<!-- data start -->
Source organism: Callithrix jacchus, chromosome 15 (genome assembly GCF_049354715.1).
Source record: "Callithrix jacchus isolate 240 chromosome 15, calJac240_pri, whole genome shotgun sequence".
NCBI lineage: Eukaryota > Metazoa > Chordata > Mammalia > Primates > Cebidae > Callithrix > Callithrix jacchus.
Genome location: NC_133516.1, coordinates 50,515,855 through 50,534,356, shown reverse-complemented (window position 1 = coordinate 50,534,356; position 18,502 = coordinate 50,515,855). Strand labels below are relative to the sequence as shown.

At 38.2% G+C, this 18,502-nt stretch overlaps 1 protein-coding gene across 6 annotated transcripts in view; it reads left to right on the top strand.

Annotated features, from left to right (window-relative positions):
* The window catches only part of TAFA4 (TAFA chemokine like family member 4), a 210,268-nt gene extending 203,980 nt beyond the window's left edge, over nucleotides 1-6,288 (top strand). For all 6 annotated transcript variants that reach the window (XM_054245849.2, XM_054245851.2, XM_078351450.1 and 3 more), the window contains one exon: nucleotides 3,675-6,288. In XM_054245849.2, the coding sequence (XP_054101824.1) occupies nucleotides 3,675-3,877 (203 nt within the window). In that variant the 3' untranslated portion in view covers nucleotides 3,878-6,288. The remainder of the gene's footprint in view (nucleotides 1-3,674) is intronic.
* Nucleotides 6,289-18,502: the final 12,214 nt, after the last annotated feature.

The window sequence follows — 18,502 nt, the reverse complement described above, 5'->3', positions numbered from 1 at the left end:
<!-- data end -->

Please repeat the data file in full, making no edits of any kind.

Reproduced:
Source organism: Callithrix jacchus, chromosome 15 (genome assembly GCF_049354715.1).
Source record: "Callithrix jacchus isolate 240 chromosome 15, calJac240_pri, whole genome shotgun sequence".
NCBI lineage: Eukaryota > Metazoa > Chordata > Mammalia > Primates > Cebidae > Callithrix > Callithrix jacchus.
Genome location: NC_133516.1, coordinates 50,515,855 through 50,534,356, shown reverse-complemented (window position 1 = coordinate 50,534,356; position 18,502 = coordinate 50,515,855). Strand labels below are relative to the sequence as shown.

At 38.2% G+C, this 18,502-nt stretch overlaps 1 protein-coding gene across 6 annotated transcripts in view; it reads left to right on the top strand.

Annotated features, from left to right (window-relative positions):
* The window catches only part of TAFA4 (TAFA chemokine like family member 4), a 210,268-nt gene extending 203,980 nt beyond the window's left edge, over nucleotides 1-6,288 (top strand). For all 6 annotated transcript variants that reach the window (XM_054245849.2, XM_054245851.2, XM_078351450.1 and 3 more), the window contains one exon: nucleotides 3,675-6,288. In XM_054245849.2, the coding sequence (XP_054101824.1) occupies nucleotides 3,675-3,877 (203 nt within the window). In that variant the 3' untranslated portion in view covers nucleotides 3,878-6,288. The remainder of the gene's footprint in view (nucleotides 1-3,674) is intronic.
* Nucleotides 6,289-18,502: the final 12,214 nt, after the last annotated feature.

The window sequence follows — 18,502 nt, the reverse complement described above, 5'->3', positions numbered from 1 at the left end: